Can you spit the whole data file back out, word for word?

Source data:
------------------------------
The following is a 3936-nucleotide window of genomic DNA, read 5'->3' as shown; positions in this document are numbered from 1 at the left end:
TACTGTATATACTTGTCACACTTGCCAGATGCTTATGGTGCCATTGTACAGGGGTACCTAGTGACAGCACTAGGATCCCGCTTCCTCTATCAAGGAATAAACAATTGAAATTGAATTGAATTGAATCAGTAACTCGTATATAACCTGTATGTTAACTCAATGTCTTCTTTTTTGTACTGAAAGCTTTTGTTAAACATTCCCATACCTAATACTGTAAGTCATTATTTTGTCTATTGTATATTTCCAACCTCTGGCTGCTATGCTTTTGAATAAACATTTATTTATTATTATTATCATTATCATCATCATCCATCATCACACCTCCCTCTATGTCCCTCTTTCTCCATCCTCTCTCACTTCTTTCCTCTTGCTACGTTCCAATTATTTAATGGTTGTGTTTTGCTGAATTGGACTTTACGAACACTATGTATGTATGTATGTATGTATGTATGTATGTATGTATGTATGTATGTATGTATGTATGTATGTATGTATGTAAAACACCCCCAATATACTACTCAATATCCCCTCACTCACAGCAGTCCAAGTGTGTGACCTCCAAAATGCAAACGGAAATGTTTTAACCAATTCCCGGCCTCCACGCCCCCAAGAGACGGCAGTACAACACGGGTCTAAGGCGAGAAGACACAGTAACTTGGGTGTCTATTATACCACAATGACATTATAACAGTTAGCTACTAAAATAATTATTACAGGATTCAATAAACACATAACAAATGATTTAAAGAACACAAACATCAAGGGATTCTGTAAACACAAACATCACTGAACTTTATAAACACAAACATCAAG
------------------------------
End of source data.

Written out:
The following is a 3936-nucleotide window of genomic DNA, read 5'->3' as shown; positions in this document are numbered from 1 at the left end:
TACTGTATATACTTGTCACACTTGCCAGATGCTTATGGTGCCATTGTACAGGGGTACCTAGTGACAGCACTAGGATCCCGCTTCCTCTATCAAGGAATAAACAATTGAAATTGAATTGAATTGAATCAGTAACTCGTATATAACCTGTATGTTAACTCAATGTCTTCTTTTTTGTACTGAAAGCTTTTGTTAAACATTCCCATACCTAATACTGTAAGTCATTATTTTGTCTATTGTATATTTCCAACCTCTGGCTGCTATGCTTTTGAATAAACATTTATTTATTATTATTATCATTATCATCATCATCCATCATCACACCTCCCTCTATGTCCCTCTTTCTCCATCCTCTCTCACTTCTTTCCTCTTGCTACGTTCCAATTATTTAATGGTTGTGTTTTGCTGAATTGGACTTTACGAACACTATGTATGTATGTATGTATGTATGTATGTATGTATGTATGTATGTATGTATGTATGTATGTATGTATGTATGTAAAACACCCCCAATATACTACTCAATATCCCCTCACTCACAGCAGTCCAAGTGTGTGACCTCCAAAATGCAAACGGAAATGTTTTAACCAATTCCCGGCCTCCACGCCCCCAAGAGACGGCAGTACAACACGGGTCTAAGGCGAGAAGACACAGTAACTTGGGTGTCTATTATACCACAATGACATTATAACAGTTAGCTACTAAAATAATTATTACAGGATTCAATAAACACATAACAAATGATTTAAAGAACACAAACATCAAGGGATTCTGTAAACACAAACATCACTGAACTTTATAAACACAAACATCAAG